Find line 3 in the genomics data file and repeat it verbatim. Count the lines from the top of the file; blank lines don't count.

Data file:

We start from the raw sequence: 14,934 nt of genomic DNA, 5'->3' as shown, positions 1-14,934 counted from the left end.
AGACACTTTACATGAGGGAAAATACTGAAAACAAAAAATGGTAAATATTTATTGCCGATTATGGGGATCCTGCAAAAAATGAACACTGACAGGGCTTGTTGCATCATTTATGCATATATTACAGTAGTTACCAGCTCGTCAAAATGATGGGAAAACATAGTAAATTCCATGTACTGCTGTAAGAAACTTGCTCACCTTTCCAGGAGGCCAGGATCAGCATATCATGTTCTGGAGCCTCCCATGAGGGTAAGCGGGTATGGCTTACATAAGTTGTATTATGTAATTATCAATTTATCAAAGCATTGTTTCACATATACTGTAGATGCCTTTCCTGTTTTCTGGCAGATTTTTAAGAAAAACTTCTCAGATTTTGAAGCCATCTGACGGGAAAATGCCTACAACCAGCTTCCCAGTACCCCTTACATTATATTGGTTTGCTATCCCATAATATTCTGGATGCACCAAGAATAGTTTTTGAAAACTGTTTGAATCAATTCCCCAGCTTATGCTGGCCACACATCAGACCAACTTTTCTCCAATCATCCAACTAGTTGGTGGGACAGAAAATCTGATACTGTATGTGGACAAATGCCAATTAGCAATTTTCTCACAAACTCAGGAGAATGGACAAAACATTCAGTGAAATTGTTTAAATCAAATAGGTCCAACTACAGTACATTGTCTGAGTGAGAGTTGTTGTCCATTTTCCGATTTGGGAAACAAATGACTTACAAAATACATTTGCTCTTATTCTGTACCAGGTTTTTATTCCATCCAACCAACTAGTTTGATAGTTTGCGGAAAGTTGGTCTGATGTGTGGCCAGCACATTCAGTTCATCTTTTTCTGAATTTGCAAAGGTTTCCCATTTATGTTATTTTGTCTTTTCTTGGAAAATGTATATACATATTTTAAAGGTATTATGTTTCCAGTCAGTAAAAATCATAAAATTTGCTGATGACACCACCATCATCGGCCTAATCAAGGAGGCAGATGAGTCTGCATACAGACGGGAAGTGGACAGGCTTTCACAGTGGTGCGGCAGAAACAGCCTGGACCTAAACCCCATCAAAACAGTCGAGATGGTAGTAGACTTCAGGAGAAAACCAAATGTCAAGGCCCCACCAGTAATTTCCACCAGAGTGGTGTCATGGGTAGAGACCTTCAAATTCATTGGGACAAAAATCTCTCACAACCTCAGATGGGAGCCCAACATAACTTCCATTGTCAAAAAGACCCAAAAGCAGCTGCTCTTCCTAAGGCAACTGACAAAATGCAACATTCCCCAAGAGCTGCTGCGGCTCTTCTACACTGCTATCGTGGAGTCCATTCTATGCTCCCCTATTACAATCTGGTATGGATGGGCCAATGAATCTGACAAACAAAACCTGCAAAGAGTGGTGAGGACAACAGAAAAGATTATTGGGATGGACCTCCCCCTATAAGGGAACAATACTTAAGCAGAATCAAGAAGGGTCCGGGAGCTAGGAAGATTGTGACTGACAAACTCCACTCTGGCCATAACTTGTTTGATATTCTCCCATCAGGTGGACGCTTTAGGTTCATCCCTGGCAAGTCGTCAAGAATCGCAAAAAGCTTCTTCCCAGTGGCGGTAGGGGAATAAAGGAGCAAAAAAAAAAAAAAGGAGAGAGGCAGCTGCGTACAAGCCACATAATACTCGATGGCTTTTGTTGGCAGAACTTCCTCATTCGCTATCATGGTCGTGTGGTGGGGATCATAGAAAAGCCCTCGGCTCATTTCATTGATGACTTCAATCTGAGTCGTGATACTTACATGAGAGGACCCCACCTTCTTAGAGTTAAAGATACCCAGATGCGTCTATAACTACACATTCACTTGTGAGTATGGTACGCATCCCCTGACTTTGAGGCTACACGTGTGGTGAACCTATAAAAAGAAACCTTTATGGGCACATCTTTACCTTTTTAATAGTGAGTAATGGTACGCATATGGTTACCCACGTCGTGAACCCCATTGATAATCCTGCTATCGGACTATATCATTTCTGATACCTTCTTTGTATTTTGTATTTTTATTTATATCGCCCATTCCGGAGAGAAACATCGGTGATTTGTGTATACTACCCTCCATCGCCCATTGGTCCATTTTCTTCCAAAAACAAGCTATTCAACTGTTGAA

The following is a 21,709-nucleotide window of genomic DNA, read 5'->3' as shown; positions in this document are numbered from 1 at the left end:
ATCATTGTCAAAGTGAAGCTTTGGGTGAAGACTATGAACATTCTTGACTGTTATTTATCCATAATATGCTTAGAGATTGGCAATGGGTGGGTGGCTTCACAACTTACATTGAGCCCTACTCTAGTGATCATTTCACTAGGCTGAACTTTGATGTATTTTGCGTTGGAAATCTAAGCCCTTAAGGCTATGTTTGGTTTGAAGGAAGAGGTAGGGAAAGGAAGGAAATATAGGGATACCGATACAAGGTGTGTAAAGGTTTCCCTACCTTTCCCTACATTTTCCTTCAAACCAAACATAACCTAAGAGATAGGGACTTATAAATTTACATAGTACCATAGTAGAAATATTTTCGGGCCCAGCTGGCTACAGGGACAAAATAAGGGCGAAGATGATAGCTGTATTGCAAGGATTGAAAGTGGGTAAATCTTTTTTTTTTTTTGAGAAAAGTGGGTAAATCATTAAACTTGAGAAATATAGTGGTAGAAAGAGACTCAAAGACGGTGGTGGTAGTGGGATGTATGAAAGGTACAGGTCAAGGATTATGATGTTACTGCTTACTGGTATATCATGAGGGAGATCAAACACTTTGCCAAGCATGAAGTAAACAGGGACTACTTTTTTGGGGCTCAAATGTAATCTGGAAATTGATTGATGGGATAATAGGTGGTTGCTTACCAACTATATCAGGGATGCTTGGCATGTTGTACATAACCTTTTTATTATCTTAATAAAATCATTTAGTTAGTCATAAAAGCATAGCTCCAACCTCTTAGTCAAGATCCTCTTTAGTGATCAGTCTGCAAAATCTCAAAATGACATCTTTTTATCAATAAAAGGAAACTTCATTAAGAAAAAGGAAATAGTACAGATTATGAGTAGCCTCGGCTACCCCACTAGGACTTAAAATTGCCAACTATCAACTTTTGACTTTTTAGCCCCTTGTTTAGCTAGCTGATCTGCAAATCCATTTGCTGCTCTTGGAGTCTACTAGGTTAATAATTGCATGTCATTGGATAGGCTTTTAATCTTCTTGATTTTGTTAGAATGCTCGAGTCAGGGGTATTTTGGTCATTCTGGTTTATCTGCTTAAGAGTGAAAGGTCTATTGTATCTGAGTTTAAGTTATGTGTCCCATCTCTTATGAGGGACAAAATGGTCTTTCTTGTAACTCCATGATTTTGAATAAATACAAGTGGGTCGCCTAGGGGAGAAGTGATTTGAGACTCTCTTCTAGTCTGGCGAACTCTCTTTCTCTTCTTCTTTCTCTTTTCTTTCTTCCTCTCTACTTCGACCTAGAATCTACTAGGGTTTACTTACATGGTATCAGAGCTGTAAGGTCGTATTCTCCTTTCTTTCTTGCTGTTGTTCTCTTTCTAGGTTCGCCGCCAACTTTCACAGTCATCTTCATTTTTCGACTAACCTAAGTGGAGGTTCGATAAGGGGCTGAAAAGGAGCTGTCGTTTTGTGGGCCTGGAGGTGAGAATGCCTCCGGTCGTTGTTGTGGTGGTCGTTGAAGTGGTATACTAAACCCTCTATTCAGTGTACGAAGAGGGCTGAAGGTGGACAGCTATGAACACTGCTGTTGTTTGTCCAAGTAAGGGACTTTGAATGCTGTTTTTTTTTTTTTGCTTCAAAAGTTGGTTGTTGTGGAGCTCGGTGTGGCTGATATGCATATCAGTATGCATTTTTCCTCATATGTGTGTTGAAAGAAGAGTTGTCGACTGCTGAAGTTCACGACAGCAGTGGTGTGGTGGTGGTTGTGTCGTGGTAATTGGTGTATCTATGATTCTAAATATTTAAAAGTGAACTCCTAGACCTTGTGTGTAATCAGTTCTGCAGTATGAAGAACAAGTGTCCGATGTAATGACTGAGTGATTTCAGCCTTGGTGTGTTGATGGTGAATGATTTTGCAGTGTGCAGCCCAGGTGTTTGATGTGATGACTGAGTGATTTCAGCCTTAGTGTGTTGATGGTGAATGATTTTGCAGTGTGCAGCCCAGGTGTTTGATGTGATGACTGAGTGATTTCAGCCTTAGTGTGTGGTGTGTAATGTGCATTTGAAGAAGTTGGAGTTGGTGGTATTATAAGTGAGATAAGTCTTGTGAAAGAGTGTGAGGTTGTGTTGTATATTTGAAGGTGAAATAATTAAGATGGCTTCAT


The following is a 21,709-nucleotide window of genomic DNA, read 5'->3' as shown; positions in this document are numbered from 1 at the left end: